Jojo Rabbit….A quick review!

I know I’m late in seeing this film and I’m not going to go through the whole film as there are plenty of places doing that. I’m going to put a few thoughts across.

I must admit I was unsure about watching this but it has ScarJo in it so it had to be done.


I was totally blown away! The performances from the entire cast was on point. Roman Griffin Davis as Jojo Betzler, the young boy brainwashed by the Hitler Youth is truly talented for someone of his age. From the start of the film where he was a hardcore Nazi to the scenes near the end when he finally had his eyes open he stole the show.


His interactions with his imaginary best friend ‘Adolf Hitler’, played by Taika Waititi, were both hilarious and disturbing.


He was only to be outdone by two people.

The first is Archie Yates who plays Yorki, Jojo’s second best friend (BFF is reserved for the Fuhrer for when Jojo finally meets him) who, considering this is his first role, comes across with a very mature attitude and delivers some very funny one-liners totally deadpan which just adds to the humour.


The second is Thomasin McKenzie, who I last saw in ‘The Hobbit: Battle of the Five Armies’. Thomasin plays Elsa, a young Jewish girl who is hiding in Jojo’s house- put there by Rosie, Jojo’s mother, who is a member of the Resistance. Through her, we get to see how the antisemitism spouted by Jojo has an effect on her- I can’t say this makes me understand how Jewish people suffered because nothing can, but it gets a powerful message across and is a telling reflection on today’s society which is in itself disturbing.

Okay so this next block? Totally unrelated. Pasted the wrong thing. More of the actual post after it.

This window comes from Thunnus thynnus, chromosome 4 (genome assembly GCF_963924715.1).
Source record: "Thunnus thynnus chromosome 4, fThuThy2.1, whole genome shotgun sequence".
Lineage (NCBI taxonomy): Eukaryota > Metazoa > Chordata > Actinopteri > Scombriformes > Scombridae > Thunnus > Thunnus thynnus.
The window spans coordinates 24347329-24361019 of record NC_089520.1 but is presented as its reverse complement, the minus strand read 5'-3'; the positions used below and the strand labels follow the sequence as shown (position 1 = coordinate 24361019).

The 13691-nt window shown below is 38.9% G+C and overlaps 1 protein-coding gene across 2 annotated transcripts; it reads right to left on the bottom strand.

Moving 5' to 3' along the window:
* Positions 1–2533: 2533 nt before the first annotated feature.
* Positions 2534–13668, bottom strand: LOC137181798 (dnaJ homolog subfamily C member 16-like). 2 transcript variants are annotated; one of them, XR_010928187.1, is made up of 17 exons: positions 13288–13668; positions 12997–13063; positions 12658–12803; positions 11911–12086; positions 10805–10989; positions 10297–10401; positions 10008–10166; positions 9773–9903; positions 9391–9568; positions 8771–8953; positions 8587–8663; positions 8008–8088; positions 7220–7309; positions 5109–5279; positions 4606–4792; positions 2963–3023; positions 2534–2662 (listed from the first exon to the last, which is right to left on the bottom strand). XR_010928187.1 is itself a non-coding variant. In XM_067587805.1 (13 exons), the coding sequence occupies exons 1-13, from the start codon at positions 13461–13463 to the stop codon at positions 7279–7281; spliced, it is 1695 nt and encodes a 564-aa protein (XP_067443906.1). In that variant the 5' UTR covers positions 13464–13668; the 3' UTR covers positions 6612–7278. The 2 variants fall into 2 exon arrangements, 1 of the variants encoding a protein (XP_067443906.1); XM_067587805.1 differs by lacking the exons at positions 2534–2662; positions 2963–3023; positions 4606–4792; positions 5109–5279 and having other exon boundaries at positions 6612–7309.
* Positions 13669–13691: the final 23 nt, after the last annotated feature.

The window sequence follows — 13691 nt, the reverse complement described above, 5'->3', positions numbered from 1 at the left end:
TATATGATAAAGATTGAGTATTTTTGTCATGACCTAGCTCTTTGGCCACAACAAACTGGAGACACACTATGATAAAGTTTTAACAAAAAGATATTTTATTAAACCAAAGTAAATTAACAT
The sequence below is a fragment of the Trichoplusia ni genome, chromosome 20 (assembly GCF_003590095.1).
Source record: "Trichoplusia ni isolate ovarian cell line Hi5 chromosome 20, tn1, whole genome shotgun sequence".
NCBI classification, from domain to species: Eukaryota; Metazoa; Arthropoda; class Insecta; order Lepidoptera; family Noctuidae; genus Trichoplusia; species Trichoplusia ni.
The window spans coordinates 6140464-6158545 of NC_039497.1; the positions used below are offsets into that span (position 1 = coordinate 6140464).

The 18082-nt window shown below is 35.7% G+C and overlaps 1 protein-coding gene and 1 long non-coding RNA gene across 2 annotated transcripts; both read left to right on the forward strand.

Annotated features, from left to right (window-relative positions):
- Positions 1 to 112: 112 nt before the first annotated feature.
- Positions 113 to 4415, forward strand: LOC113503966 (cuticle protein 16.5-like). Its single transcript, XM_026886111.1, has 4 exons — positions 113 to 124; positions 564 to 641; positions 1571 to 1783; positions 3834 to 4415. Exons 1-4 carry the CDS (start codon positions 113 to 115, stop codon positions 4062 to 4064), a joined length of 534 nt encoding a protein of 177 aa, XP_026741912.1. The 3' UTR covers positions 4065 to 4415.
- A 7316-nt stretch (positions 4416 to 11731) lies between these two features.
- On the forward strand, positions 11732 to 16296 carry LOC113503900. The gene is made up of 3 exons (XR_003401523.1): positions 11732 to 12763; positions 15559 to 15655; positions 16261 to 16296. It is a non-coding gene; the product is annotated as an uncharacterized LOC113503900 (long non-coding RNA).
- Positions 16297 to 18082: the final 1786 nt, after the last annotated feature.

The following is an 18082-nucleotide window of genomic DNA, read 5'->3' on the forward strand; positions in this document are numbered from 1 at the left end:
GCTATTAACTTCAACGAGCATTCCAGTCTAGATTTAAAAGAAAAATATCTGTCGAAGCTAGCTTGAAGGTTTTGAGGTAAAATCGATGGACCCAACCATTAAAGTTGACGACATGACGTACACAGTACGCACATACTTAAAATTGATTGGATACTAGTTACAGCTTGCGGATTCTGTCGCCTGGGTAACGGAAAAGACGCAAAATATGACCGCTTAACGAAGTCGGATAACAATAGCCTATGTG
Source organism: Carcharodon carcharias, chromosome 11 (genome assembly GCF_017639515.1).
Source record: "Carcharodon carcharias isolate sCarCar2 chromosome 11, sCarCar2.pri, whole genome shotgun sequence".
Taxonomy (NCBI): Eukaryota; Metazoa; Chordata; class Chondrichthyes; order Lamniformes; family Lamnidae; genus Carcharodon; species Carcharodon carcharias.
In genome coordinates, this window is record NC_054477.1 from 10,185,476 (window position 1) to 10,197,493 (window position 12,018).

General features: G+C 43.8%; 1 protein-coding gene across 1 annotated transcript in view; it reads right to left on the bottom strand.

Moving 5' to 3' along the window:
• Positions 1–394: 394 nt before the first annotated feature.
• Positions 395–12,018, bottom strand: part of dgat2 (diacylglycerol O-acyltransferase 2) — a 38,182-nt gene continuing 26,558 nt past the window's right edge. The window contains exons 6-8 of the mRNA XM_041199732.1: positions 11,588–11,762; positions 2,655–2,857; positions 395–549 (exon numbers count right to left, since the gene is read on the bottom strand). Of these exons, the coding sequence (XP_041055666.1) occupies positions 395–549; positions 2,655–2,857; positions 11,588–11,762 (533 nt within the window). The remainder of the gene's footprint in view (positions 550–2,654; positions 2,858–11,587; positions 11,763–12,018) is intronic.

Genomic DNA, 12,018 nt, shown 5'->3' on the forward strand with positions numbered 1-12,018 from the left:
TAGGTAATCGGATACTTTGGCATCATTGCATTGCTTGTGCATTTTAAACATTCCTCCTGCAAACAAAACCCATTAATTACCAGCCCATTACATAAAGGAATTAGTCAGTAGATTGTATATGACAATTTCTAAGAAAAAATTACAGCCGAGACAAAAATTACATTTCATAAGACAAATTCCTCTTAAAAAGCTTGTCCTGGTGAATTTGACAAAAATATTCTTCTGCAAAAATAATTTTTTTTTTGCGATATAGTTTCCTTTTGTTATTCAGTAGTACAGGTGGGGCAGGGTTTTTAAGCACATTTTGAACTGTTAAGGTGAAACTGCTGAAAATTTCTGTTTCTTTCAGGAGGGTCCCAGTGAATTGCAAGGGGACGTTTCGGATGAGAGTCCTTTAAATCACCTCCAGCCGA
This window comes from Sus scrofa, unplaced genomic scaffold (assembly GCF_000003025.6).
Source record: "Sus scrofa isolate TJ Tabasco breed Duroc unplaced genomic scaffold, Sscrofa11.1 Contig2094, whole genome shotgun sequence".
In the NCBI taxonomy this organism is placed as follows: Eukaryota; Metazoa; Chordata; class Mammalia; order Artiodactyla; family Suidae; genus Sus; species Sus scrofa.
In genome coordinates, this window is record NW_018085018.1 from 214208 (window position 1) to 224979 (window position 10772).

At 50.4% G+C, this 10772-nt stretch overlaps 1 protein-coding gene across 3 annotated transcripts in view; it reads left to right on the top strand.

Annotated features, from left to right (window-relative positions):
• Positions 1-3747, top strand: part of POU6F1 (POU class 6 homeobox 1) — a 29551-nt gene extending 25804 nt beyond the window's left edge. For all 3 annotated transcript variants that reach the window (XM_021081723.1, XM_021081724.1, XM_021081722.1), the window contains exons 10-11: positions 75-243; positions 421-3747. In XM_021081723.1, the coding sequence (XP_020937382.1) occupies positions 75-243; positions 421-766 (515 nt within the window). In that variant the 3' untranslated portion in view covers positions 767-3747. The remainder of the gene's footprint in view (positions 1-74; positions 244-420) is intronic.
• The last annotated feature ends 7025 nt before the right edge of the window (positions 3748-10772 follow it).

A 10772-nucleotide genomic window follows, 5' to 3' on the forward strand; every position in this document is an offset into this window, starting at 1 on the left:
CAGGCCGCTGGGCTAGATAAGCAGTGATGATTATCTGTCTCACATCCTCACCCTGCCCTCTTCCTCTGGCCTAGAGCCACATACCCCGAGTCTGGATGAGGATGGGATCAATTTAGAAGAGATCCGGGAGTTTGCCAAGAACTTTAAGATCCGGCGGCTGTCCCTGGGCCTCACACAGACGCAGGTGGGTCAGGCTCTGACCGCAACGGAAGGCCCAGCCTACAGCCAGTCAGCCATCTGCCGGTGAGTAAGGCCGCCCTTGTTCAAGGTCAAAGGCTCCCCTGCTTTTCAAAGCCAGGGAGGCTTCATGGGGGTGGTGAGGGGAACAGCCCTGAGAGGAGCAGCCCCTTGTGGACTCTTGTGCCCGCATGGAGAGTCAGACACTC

Scarlett Johansson as Rosie, Jojo’s mum plays the role well. On the outside she is a happy German citizen who does not take crap from anyone. Behind close doors she tries her hardest to turn her son away from the Hitler Youth all the while working for the resistance.


There were also great performances by Sam Rockwell as the inept Captain Martin Klenzendorf, a German Army officer with delusions of grandeur, and Alfie Allen who played Otto Finkel, Klenzendorf’s second-in-command. It was heavily implied that the two officers were in a relationship, something that would not go down well in Nazi Germany. This could have been developed further.


All in all a great film and I hope it does well at this year’s Oscars!


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